Gecko 1.8 (Firefox 2.0) and WebKit 522 (Safari 3.0) implemented support for CSS3 multi-column layout and according to Håkon Wium Lie who has worked on the CSS3 module we will likely see it supported in the next version of Opera which will likely be Opera 11.5. I'm very excited about this as it makes reading text much easier on liquid sites that aren't squashed down to 1024 width.
At the moment, there isn't full support and consistency across all current browsers for CSS2.1 which was adopted something like 5 or 6 years ago. That's why I find it difficult to get excited about CSS3.
Opera does have an scrolling overflow element with a child left-positioned element bug. IE9 doesn't correctly handle importNode, Safari doesn't handle cursor hot-points correctly, Firefox is the worst at styling file input elements, etc. I certainly think we've been moving in a good direction at least in terms of rendering engines overall though.
I find it very worthwhile to pay attention to what Opera does - and not just because it's my main browser of choice.
Opera has lonh been HIGHLY influential in the upper echelons of the browser maker world, as well as the standards world. With names like Håkon Lie and Ian Hickson involved, other browser makers watch Opera closely and have often copied their innovations - many of which have been ground breaking.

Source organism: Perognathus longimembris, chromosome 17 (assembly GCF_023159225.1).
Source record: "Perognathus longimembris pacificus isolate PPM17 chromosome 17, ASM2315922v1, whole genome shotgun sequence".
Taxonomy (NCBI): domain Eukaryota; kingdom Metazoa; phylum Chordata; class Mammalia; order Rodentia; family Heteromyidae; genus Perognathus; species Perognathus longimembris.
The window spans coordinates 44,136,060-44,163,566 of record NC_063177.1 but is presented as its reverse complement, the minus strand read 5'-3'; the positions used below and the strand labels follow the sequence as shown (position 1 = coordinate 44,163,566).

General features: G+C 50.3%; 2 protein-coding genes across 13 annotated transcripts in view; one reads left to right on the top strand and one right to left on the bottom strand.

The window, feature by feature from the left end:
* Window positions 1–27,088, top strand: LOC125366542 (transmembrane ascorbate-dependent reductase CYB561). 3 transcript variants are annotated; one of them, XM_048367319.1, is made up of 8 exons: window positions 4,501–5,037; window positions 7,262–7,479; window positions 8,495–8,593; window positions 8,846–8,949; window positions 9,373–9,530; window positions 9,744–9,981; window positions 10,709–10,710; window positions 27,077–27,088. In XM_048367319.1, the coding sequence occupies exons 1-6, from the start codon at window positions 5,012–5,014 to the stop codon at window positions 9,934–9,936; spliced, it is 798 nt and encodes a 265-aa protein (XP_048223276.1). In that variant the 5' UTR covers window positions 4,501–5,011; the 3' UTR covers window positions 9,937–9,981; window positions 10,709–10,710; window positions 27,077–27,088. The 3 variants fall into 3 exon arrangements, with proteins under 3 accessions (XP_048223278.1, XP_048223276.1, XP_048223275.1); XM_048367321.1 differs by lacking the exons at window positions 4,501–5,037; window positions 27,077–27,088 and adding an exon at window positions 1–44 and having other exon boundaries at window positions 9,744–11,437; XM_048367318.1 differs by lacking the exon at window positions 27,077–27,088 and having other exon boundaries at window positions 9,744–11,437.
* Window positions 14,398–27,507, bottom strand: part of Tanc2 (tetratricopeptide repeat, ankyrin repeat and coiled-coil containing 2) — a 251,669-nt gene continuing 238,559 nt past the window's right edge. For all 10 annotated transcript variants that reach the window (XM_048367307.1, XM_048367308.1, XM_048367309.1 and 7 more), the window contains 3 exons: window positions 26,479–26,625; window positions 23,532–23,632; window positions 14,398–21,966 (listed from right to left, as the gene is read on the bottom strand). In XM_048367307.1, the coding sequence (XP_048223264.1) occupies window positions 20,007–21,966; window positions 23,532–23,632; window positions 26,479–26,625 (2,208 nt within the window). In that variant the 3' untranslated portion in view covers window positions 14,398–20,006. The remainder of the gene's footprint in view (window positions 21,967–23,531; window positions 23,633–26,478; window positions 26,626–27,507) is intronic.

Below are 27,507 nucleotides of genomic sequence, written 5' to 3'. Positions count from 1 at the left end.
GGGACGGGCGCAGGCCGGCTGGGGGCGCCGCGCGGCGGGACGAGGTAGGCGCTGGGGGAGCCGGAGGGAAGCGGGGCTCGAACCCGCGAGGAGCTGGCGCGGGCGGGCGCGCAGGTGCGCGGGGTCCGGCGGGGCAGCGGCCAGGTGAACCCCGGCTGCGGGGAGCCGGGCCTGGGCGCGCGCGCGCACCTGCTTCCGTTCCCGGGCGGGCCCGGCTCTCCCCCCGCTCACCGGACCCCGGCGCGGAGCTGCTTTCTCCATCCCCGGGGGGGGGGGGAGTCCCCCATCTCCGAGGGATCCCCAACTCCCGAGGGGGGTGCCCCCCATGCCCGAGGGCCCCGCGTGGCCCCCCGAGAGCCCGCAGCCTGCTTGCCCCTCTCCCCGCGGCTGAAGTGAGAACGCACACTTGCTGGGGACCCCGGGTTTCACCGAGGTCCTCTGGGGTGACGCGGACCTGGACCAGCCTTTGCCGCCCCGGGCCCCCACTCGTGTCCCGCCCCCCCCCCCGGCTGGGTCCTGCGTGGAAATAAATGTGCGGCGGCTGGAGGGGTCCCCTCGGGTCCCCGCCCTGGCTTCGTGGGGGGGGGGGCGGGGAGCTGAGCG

Multi-columns with CSS is something that website authors have needed for years. This support from Opera is a very hopeful sign for me.
Sorry John, I arrived via the Latest Posts facility so I lost track of where I was for a while there and my comments were of a more general nature than is appropriate for the Opera Forum.
Having said that, I too yearn for Multi-Column CSS. It will be interesting to see how long it takes the Browser market to reliably implement this to a market penetration sufficient enough for designers to make the switch.
This is the type of enhancement where I can't exactly see graceful degradation working and I have a policy not to go into Browser Sniffing with custom CSS fixes.
Yes! Ted, I've noticed a lot of folks who have worked at both Opera and the W3C.
Piskie, I've have multi-column layout implemented in to my site for about three or four years now and I'm ready to implement them for Opera once we get the first alpha or beta build of 11.5. I use DOM object detection and serve a rendering engine based CSS3 style sheet to avoid errors in the console. In fact on Sunday I implemented CSS3 media queries which I set to keep too many columns from occurring at low resolutions which was very handy! Opera 10.5 made me very happy with things like transitions and with Firefox self-imploding with the removal of critical GUI components like the missing go button and status bar I may eventually switch to Opera especially now that it's gained support for extensions.